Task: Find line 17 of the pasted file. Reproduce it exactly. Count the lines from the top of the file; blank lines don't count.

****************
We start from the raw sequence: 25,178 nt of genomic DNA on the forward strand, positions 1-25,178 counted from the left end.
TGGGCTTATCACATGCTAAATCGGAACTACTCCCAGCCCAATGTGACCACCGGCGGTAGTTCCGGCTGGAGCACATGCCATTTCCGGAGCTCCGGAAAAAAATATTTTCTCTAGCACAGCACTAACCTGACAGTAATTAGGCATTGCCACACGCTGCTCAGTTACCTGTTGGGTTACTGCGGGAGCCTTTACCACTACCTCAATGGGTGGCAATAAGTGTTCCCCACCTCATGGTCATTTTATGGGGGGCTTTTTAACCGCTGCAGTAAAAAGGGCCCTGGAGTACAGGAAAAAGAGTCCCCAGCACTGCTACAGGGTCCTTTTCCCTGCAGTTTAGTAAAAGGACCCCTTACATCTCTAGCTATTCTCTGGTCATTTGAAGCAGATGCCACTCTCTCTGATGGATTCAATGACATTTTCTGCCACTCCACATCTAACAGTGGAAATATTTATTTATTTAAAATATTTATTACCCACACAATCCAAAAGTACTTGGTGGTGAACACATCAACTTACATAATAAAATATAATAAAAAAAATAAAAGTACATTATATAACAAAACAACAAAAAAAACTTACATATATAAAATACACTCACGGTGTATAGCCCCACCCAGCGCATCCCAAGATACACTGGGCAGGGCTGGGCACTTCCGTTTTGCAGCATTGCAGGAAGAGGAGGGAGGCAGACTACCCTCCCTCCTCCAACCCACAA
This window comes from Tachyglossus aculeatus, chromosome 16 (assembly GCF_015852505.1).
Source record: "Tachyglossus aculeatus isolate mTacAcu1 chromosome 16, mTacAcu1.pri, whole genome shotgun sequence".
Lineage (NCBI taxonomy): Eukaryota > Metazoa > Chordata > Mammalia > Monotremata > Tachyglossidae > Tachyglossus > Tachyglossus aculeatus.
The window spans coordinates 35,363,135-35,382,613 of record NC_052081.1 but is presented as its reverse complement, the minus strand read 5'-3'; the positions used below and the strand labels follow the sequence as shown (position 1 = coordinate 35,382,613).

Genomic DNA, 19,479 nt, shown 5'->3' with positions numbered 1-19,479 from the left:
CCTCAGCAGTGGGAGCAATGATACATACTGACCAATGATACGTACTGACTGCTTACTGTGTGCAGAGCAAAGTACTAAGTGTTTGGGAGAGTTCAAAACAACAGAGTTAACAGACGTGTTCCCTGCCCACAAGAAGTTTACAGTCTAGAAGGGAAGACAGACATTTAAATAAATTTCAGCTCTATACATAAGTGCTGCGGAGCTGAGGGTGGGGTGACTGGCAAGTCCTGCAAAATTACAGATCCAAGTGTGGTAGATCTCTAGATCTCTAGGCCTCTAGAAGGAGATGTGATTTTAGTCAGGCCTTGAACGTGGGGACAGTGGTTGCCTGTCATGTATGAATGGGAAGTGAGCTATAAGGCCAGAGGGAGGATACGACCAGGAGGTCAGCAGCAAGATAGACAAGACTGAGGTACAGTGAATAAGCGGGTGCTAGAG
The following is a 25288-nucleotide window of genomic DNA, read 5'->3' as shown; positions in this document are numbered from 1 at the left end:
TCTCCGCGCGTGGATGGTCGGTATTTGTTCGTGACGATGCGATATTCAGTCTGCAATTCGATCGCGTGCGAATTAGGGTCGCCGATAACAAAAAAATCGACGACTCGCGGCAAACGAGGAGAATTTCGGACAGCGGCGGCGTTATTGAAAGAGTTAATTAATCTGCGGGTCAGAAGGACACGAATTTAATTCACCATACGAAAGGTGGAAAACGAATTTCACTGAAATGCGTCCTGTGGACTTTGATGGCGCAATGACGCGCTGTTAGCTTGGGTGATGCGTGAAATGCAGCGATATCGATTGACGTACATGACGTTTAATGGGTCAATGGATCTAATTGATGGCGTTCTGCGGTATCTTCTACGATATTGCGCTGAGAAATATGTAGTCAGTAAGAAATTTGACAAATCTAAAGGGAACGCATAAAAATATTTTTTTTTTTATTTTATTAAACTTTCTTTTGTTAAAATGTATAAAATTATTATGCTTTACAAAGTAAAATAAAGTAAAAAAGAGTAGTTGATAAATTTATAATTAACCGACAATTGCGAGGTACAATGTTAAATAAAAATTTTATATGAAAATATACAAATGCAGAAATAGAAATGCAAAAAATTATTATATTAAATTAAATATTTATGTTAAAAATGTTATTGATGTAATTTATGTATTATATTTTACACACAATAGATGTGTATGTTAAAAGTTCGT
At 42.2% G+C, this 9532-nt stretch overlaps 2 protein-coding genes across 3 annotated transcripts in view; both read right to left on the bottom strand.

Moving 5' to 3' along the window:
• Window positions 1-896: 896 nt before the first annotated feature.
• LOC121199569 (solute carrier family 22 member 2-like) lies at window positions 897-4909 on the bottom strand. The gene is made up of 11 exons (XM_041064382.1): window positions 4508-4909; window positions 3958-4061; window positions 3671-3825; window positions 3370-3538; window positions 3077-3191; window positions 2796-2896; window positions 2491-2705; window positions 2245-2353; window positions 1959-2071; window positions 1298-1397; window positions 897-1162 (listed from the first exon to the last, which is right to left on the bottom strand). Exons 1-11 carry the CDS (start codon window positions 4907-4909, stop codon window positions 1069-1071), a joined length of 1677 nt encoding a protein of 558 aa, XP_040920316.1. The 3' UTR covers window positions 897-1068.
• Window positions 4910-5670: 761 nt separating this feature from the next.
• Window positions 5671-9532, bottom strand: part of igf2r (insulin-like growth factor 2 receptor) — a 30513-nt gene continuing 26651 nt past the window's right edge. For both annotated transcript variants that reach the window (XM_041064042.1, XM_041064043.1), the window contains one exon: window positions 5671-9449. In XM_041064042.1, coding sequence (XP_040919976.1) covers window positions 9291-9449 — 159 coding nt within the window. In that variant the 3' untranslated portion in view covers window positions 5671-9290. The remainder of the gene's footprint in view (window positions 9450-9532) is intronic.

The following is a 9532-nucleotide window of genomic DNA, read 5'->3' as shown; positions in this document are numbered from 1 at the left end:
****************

The following is a 9532-nucleotide window of genomic DNA, read 5'->3' as shown; positions in this document are numbered from 1 at the left end: